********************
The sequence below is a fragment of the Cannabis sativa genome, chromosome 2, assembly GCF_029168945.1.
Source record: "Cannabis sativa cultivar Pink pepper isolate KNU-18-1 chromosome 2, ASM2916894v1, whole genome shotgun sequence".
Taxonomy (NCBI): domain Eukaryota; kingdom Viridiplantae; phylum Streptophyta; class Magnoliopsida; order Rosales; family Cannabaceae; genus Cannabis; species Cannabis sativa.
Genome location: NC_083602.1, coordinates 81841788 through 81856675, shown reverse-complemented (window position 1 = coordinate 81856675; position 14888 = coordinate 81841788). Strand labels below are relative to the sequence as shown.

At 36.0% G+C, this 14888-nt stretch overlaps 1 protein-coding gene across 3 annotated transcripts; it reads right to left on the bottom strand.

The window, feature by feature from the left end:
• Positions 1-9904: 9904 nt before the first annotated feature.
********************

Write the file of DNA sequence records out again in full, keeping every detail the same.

The sequence below is a fragment of the Cannabis sativa genome, chromosome 2, assembly GCF_029168945.1.
Source record: "Cannabis sativa cultivar Pink pepper isolate KNU-18-1 chromosome 2, ASM2916894v1, whole genome shotgun sequence".
Taxonomy (NCBI): domain Eukaryota; kingdom Viridiplantae; phylum Streptophyta; class Magnoliopsida; order Rosales; family Cannabaceae; genus Cannabis; species Cannabis sativa.
Genome location: NC_083602.1, coordinates 81841788 through 81856675, shown reverse-complemented (window position 1 = coordinate 81856675; position 14888 = coordinate 81841788). Strand labels below are relative to the sequence as shown.

At 36.0% G+C, this 14888-nt stretch overlaps 1 protein-coding gene across 3 annotated transcripts; it reads right to left on the bottom strand.

The window, feature by feature from the left end:
• Positions 1-9904: 9904 nt before the first annotated feature.